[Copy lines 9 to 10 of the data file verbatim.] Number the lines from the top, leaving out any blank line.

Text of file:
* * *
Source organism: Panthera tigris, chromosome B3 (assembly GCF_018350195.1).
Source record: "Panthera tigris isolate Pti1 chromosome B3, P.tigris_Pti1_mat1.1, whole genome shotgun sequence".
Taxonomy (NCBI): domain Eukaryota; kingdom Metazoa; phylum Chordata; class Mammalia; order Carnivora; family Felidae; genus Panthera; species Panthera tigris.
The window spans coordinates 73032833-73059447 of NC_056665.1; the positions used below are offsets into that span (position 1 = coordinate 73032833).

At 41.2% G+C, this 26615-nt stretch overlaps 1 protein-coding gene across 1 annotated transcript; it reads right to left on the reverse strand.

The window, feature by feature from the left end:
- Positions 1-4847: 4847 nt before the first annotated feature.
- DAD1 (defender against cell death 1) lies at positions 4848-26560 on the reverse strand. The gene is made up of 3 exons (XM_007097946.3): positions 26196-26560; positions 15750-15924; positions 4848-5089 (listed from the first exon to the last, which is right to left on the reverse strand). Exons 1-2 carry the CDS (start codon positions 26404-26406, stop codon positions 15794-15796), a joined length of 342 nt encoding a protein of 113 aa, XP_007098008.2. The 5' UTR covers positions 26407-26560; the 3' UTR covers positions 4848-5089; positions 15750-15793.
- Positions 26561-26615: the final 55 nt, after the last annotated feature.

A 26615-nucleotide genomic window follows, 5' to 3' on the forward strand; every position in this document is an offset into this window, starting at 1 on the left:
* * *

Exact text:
- Positions 26561-26615: the final 55 nt, after the last annotated feature.

A 26615-nucleotide genomic window follows, 5' to 3' on the forward strand; every position in this document is an offset into this window, starting at 1 on the left: